Appleseed Project teaches marksmanship and history, hopes to improve the country
Friday, April 23, 2010
BUCKINGHAM COUNTY, VA. -- He emerges from the woods, a vision in wool. His walking stick leads and his black boots follow. Underneath a tricorn hat, his white hair flows into a powder bag and rests on the shoulders of his frock coat. His waistcoat is navy, his britches yellow, his nose Roman, his bearing presidential. From their sagging camp chairs next to scuffed coolers -- somewhere off Route 610, down a dirt road that coils into the sticks, past the sign that reads "END STATE MAINTENANCE" -- his constituents watch him approach. Here, on a hot stretch of acreage converted into a 500-yard firing range, the father of our country meets his flock.
A hawk tilts on a thermal overhead. The people drink grape juice and eat granola bars as George Washington orates. He recalls mustering a militia for the struggle against England. A disarmed people is a helpless people, he says. He extols the vast natural resources of the American land, the courage of its citizens and the liberties for which his countrymen started fighting at Lexington and Concord 235 years ago.
"If you cannot make from all this a great and happy and prosperous nation," Washington intones, sweeping his arm past the trees, the grass, the sky and the shooting targets staple-gunned to plywood, "you only have yourselves to blame."
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Sometimes it's useful to forget about polls, rallies and cable news and just drive -- past the Beltway, past the suburbs, the exurbs, the rururbs, until traffic evaporates, until that nag on the GPS goes quiet. Drive until you idle onto a private shooting range in the dead center of Virginia, in a nest of back roads lined with historical markers for things that are no longer there. Drive and listen. Listen for what's at stake, for why people think the republic has gone astray, for how daylong stretches of shooting guns are a step on the path to national redemption.
It's 10 a.m. Saturday. The people are here, on their bellies on the ground, and the shell casings are flying. Bullets snip through plywood and disappear into a loamy berm. A breeze carries the stink of scorched lead and copper toward a fluttering clothesline of colorful revolutionary flags.
The youngest shooters are 10-year-old twins with shaggy black hair and the oldest is a 71-year-old with a gold earring. There are two doctors, retirees with bad backs and teenagers with acne, lone wolves in denim and wives in mom jeans, three friendly guys from the Virginia Citizen Militia, active and former military men, lifelong shooters and recent converts, all white and conservative but diverse in skill and class. They have given up their weekend to become better shots and, therefore, they think, better Americans.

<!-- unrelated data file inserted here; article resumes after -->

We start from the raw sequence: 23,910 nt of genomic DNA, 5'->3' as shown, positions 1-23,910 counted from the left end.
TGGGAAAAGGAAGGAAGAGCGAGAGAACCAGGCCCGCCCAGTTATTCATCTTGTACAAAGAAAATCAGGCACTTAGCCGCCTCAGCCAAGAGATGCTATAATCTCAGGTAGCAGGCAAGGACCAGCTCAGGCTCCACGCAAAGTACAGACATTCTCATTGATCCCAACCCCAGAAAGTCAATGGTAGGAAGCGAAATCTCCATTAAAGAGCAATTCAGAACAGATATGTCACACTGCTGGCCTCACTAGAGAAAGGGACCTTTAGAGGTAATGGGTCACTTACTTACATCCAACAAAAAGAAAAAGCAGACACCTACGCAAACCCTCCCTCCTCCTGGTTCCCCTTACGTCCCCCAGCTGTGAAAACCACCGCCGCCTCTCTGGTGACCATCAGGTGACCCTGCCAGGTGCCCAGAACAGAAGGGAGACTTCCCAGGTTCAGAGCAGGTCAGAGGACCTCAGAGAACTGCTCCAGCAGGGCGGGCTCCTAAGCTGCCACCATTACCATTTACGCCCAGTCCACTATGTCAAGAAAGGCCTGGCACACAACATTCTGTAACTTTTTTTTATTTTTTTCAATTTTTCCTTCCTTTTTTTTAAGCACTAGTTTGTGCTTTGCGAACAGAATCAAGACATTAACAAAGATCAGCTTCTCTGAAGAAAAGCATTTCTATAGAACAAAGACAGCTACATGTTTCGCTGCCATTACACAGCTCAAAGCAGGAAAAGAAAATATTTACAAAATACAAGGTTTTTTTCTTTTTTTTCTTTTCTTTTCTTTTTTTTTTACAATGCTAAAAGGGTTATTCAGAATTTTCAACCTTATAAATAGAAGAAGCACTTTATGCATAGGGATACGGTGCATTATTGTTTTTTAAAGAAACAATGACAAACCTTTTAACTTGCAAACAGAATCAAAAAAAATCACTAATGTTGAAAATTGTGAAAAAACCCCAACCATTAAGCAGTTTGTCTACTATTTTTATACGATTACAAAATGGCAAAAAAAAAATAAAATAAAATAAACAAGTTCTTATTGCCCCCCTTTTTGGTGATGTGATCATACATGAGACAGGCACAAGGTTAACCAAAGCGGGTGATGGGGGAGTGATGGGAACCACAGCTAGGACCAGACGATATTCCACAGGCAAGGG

This is the Appleseed Project, an educational program started in 2006 by a man named Fred Dailey, who runs a military surplus store in Ramseur, N.C., and is treasurer of the Revolutionary War Veterans Association, a nonprofit dedicated to promoting the tradition of marksmanship via the country's origin story. Appleseed is "a solution for the American crisis," "a plan to save America." Its Web site is introspective, worried, resolute:
What kind of people were we, on April 19th, 1775? What kind of people are we, today? Do we still care about that first day? . . . Most Americans don't, and that may be why this country, without its anchor to the founders, has lost its way, and is now adrift, in danger of grounding against the rocks. . . . And who's gonna stop the drift?
The answer, apparently, is the several dozen folks in this field, plus the hundreds at the 99 other Appleseed shoots held across the country last weekend. There were 17 shoots in 2006, 48 in 2007, 150 in 2008 and 450 last year, according to organizers. More than 50 shoots are planned for next month, from Racine, Wis., to Fresno, Calif., to Biloxi, Miss., to Proctor, Vt. The goal is to grow until the whole country a) remembers where it came from, and b) is qualified to safely handle a rifle and shoot a human-head-sized target at 500 yards.
A freckled tower of a man named Eddie Wood asks everyone to circle up as the sun burns away the morning cloud cover.
"We'll learn how to shoot, we'll learn some history and we'll all go home uninjured," says Wood, a career firefighter and the state representative for Appleseed. In his big, soft Virginian voice, he reviews safety rules, says he expects to have a bunch of shooters attain a rifleman's score on an Army qualifying test tomorrow, and he hints at a special guest who will arrive at 2 p.m.